Especially with your mother being under so much stress in recent months with being in Intensive Care in basically three different countries, her body would have been under enormous stress.
You see, prolonging the intravenous feeds (TPN= Total parenteral nutrition) vs enteral feeds via nasogastric tube that would go directly into her stomach concern me a little, since it would now be around one week since she had surgery and was put on IV nutrition(=TPN).
As I mentioned in one of my earlier emails, normally there is a tendency to feed early and often via nasogastric tube into the stomach because it reduces the risk of gastric/stomach bleeding as it maintains a normal and healthy gut flora and it also maintains a normal PH in the stomach to reduce acid production that can often lead to gastric perforation.
Given that your mother had such a perforation and is now potentially bleeding somewhere in the abdomen, I believe they should lean towards nasogastric feeds, as well as medically trying to reduce the risk for bleeding by giving proton pump inhibitors such as Pantoprazole or Ranitidine.
Furthermore, even if they think that your mother is not quite ready for enteral/nasogastric feeds as yet, they could for example start with 20 cc/hr nasogastric feeds and see how she can tolerate it and then gradually reduce the IV nutrition(=TPN).
One week of IV nutrition after surgery appears to be a long time and from my experience as well as from a lot research that is out there should be more of a bias towards enteral/nasogastric feeding especially with abdominal bleeding.
Maybe there is something else going on that we’re not aware of why they are continuing with the IV nutrition for now. I hope that at least your mother is on a Pantoprazole infusion or on regular Ranitidine to inhibit acid production in her stomach and therefore minimize the risk for any further bleeding.
- PEACE OF MIND, CONTROL, POWER AND INFLUENCE EVEN IN THE MOST CHALLENGING OF CIRCUMSTANCES THAT YOU, YOUR FAMILY AND YOUR CRITICALLY ILL LOVED ONE COULD POSSIBLY FACE IN INTENSIVE CARE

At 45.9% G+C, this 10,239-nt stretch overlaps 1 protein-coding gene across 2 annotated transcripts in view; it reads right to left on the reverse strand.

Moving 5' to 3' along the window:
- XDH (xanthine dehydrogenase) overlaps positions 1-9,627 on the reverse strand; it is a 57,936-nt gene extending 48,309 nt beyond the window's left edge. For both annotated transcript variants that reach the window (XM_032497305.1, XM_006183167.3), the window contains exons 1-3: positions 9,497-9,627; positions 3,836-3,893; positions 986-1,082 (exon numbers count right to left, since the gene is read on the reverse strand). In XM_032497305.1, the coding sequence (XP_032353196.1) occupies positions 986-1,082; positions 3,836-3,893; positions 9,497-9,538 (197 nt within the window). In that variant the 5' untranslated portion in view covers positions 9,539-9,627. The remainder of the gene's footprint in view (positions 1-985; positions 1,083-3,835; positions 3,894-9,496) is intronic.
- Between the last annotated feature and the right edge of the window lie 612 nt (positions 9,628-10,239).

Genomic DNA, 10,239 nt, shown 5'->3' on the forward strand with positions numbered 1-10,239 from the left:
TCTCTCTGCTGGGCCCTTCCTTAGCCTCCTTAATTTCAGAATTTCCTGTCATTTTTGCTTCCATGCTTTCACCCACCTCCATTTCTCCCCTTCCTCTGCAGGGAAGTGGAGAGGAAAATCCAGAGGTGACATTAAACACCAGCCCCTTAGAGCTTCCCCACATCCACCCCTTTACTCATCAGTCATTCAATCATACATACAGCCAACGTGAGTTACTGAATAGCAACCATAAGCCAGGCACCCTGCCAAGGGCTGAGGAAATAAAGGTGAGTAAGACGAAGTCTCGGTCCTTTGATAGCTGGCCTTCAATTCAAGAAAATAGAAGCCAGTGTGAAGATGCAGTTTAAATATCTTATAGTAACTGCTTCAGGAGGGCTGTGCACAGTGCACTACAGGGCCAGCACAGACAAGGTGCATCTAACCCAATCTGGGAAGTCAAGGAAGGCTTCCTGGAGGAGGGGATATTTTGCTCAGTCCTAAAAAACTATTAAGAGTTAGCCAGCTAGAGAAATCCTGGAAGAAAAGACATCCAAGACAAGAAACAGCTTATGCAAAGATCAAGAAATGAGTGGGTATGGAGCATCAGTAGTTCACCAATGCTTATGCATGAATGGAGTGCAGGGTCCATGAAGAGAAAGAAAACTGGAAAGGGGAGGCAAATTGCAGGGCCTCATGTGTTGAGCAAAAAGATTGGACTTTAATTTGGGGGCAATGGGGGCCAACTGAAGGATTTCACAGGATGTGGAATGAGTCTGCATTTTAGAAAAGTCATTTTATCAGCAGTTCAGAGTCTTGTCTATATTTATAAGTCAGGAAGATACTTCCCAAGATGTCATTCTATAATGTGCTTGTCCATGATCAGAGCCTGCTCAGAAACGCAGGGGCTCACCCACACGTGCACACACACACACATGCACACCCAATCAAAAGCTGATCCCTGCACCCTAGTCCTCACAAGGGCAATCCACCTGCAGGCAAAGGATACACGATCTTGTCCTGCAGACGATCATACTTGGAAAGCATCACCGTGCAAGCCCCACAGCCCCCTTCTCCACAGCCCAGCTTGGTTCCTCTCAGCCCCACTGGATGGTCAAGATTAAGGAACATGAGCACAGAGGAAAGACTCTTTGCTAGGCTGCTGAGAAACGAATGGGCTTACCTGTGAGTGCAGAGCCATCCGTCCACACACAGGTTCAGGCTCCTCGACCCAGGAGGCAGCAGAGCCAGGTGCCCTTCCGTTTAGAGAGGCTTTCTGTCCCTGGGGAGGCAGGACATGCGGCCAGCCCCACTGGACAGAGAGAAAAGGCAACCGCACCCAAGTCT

The situation overall remains critical from the information that you are sharing, but given that she’s off blood pressure meds(inotropes/vasopressors), off the Flagyl with White cell count(WCC) coming down and given that she’s now on Dialysis to manage the fluid balance, as well as her trying to “wake up” even though she’s still getting pain meds is encouraging.
Still lots of challenges to work through, especially with the bleeding and potential abdominal fluid accumulation.
I really hope that you and your family are OK? I keep talking about all the clinical stuff, which I believe is important, at the same time given that there seems to be no end in sight for now, I really hope that you and your family are OK, keeping your sanity.
I know it’s been a long ride, including the hospital stay in Brazil, plus the flight back to the United states with now all the battles she’s continuing to fight.
The good news is she’s fighting and so are you and your family. I also can’t see any hint that they are not trying to do their best, although they may still be negative?
Stay strong, wishing you and your family all the very best!
How can you become the best advocate for your critically ill loved one, make informed decisions, get peace of mind, control, power and influence quickly, whilst your loved one is critically ill in Intensive Care?
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- How to ask the doctors and the nurses the right questions
- Discover the many competing interests in Intensive Care and how your critically ill loved one’s treatment may depend on those competing interests
- How to eliminate fear, frustration, stress, struggle and vulnerability even if your loved one is dying
- 5 mind blowing tips& strategies helping you to get on the right path to making informed decisions, get PEACE OF MIND, control, power and influence in your situation
- You’ll get real world examples that you can easily adapt to your and your critically ill loved one’s situation
- How to stop being intimidated by the Intensive Care team and how you will be seen as equals
- You’ll get crucial ‘behind the scenes’ insight so that you know and understand what is really happening in Intensive Care
- How you need to manage doctors and nurses in Intensive Care (it’s not what you think)
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This is Patrik Hutzel from INTENSIVECAREHOTLINE.COM and I’ll see you again next week with another update!